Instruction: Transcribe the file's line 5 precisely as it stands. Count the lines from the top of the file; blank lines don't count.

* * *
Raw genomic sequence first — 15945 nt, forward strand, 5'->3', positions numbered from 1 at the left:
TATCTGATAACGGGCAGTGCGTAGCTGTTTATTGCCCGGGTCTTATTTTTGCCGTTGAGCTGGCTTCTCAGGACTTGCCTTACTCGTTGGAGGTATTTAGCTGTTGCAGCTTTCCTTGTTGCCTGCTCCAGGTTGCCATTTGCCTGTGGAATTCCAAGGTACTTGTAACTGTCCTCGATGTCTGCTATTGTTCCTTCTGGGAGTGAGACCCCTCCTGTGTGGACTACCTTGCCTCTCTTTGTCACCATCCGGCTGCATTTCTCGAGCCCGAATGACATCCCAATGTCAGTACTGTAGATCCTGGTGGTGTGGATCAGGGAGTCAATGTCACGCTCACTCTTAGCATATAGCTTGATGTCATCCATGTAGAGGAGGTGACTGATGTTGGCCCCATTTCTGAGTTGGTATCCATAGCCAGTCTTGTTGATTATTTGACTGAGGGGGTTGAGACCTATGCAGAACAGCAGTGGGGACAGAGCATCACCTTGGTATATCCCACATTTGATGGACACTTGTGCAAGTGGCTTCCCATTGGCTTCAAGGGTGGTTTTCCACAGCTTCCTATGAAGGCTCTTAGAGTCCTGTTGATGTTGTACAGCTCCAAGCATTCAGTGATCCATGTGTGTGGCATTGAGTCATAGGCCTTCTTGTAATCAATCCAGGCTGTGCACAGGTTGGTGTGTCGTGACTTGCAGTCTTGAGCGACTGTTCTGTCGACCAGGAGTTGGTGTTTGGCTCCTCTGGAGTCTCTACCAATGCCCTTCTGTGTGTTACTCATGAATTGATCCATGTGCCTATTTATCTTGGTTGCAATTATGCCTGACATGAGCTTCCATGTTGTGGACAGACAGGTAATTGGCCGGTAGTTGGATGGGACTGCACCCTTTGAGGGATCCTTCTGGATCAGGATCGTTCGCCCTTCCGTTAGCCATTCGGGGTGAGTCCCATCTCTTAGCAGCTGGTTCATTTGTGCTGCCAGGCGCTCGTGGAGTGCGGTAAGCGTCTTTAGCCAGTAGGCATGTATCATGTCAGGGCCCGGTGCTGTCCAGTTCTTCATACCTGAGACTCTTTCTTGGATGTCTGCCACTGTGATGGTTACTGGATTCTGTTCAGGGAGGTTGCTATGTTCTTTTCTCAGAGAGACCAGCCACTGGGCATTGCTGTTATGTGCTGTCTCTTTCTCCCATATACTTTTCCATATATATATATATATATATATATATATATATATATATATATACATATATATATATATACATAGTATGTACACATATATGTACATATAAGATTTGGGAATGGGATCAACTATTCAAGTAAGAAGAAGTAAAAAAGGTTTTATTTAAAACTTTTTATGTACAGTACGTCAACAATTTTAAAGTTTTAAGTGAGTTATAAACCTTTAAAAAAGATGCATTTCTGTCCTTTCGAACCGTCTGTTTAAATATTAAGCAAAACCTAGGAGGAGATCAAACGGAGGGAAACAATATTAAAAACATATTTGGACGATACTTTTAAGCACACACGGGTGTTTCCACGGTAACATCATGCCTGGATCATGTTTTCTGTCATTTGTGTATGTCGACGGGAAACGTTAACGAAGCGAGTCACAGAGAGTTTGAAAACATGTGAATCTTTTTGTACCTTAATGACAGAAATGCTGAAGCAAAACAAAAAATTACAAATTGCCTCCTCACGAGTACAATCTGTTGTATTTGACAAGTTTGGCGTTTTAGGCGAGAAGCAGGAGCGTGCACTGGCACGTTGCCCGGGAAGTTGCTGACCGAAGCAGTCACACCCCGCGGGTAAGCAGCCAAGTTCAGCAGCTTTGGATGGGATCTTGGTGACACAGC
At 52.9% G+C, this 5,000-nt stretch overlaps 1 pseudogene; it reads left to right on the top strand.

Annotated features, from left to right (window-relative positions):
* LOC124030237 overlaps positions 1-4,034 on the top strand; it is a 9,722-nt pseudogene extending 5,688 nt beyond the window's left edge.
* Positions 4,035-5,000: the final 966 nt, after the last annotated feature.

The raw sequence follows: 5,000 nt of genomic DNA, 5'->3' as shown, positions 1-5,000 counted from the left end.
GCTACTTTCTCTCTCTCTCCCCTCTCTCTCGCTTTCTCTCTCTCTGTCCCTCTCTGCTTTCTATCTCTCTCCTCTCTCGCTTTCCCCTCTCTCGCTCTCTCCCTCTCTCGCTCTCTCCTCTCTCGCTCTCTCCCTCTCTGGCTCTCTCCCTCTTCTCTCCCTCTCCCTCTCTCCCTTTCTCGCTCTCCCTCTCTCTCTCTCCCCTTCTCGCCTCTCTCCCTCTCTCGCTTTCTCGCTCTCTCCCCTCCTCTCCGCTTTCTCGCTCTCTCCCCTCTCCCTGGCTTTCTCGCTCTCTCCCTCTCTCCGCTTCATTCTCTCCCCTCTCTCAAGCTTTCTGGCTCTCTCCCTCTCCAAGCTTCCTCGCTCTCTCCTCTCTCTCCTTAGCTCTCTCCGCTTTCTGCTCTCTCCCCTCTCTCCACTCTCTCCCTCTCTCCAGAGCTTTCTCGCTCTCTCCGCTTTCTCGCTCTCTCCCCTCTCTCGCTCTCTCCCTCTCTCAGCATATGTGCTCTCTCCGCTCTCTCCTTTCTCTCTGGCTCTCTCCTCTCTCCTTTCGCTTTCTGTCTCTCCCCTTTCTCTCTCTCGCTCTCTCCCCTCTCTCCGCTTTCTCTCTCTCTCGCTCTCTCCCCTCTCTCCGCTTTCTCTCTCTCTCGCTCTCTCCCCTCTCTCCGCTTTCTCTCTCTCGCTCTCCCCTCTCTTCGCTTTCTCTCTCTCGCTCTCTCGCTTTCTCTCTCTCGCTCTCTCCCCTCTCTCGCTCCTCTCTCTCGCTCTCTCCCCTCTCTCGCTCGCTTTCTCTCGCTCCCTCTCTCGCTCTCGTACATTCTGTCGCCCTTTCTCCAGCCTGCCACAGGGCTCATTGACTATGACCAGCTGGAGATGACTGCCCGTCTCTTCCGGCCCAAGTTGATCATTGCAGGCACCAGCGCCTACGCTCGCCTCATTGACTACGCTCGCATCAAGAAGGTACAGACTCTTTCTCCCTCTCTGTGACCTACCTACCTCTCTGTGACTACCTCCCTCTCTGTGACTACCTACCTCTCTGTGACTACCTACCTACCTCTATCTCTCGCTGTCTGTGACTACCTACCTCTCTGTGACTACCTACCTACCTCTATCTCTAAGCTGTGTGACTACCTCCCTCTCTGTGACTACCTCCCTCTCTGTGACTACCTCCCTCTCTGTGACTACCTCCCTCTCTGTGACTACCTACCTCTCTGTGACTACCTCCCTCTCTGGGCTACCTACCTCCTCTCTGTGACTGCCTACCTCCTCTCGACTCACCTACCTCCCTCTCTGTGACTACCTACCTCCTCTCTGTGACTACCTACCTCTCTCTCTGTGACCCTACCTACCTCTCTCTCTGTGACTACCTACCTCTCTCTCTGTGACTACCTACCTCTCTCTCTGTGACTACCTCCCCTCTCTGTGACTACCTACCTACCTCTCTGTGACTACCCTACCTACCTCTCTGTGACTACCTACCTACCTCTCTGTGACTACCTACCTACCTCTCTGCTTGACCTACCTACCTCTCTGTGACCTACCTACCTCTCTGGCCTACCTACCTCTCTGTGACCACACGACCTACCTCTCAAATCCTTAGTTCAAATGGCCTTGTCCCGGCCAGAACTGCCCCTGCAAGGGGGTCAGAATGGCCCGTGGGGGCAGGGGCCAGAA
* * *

* LOC124030237 overlaps positions 1-4,034 on the top strand; it is a 9,722-nt pseudogene extending 5,688 nt beyond the window's left edge.